Home Depot, Obama and sexy: 3 terms not normally found together
Dec 16th 2009 12:30PM
Updated Apr 9th 2011 11:25AM
Adding an entertaining dimension to the appeal of energy-saving home improvements and building on the promise of new tax incentives for homeowners, President Barack Obama termed insulation "a sexy subject" during a Home Depot visit in Alexandria, Va., on Tuesday.
"Here's what's sexy about it. It saves money," Obama noted in comments aimed at encouraging Congress to pass incentives for homeowners who insulate and otherwise upgrade their homes to make them more energy efficient.
In one of his most comprehensive speeches on the subject, Obama drove home the issues facing homeowners seeking to spend less heating and cooling their homes.
"Homes built in the first half of the last century can use about 50% more energy than homes that are built today. And because most of our homes and office aren't energy-efficient, much of that energy just goes to waste, while costing our families and businesses money they can't afford to throw away."
This new incentive program, AKA "Cash for Caulkers," is still in the works, but it's expected to provide participating homeowners with up to $12,000 in rebates and as much as a 20% drop in their energy bills. Companies in the renewable energy and efficiency industries would also benefit from program dollars, creating new job opportunities as well as more options for consumers seeking energy-saving solutions.
"The simple act of retrofitting these buildings to make them more energy-efficient -- installing new windows and doors, insulation, roofing, sealing leaks, modernizing heating and cooling equipment -- is one of the fastest, easiest and cheapest things we can do to put Americans back to work while saving families money and reducing harmful emissions," he said.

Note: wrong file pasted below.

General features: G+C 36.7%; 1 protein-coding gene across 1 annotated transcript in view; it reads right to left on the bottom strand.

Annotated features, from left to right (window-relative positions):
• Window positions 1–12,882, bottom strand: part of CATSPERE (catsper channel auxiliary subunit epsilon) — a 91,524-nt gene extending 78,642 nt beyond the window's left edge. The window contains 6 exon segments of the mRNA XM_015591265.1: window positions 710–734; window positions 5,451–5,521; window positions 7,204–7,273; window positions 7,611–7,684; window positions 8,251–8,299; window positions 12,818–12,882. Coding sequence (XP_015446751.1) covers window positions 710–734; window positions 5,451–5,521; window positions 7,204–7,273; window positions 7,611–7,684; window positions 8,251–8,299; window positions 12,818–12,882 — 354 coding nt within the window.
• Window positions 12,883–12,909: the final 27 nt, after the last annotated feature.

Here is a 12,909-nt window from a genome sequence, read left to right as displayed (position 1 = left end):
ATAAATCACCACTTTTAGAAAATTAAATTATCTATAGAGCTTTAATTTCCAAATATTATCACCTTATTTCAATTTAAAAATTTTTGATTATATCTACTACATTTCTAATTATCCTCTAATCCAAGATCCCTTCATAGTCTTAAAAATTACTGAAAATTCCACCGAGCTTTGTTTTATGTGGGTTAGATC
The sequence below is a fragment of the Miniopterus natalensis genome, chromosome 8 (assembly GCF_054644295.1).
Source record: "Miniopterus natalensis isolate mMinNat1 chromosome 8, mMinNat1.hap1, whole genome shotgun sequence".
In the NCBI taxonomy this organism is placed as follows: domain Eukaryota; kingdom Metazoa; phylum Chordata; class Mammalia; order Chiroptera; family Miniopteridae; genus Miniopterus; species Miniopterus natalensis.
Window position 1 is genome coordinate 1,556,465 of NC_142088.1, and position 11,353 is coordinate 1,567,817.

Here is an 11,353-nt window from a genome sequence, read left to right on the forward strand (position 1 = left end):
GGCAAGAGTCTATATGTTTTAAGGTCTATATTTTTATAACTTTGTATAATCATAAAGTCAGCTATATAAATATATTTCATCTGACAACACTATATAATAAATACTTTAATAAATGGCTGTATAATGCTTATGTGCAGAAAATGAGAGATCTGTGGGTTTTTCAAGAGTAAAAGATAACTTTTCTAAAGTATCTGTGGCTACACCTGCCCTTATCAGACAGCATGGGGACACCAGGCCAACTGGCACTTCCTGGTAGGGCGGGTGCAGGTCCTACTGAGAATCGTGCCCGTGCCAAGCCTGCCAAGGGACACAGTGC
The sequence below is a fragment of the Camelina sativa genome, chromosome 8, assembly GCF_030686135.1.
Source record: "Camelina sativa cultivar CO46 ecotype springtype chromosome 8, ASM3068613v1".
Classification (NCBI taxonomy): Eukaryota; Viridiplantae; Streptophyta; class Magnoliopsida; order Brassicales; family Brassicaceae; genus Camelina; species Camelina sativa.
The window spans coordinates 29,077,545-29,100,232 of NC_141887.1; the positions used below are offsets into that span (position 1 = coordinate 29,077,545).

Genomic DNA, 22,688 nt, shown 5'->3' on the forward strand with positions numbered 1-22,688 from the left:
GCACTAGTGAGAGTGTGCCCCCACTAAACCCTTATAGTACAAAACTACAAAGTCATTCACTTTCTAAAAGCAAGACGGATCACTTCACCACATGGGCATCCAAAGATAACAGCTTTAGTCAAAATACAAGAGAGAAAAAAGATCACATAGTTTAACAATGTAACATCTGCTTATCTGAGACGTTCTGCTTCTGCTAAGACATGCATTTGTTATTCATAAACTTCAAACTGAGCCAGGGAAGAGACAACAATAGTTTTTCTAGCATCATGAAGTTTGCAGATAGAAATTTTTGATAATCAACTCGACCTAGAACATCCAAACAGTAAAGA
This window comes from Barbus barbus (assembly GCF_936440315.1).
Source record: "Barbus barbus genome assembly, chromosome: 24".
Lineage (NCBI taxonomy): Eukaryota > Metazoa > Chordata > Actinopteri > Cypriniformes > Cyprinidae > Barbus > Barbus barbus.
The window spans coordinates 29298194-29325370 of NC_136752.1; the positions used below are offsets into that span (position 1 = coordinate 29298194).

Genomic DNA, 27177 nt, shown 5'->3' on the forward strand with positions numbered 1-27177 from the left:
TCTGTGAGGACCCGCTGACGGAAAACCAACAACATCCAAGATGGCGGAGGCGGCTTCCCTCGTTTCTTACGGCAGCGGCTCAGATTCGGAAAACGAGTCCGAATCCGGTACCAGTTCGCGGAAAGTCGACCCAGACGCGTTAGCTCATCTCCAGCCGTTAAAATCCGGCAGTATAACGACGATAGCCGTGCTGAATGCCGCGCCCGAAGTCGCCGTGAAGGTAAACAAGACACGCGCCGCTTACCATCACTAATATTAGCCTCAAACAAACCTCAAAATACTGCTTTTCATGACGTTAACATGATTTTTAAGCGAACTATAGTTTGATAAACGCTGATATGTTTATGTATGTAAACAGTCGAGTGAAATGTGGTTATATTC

Under the current energy tax rebate program, homeowners are eligible to earn up to $1,500 in one-time tax credits for energy efficiency improvements made during 2009 and 2010, so the leap to projected "Cash for Caulkers" incentive levels is definitely attractive. Plus, many of these improvements are simple – and can be completed by homeowners themselves or contractors at a very low cost, and further reduced by the proposed incentives.
Many in this country have genuine concerns about the direction President Obama has taken the nation on a number of issues. But on this issue, he has shown extraordinary leadership, vision and initiative and on that, should have our total support.
Well, maybe except for the sexy insulation part. That's one building material you should definitely keep out of the bedroom.
Tom Kraeutler delivers tips on saving energy each week as host of The Money Pit, a nationally syndicated home improvement radio program. He is also AOL's Home Improvement Editor and author of "My Home, My Money Pit: Your Guide to Every Home Improvement Adventure."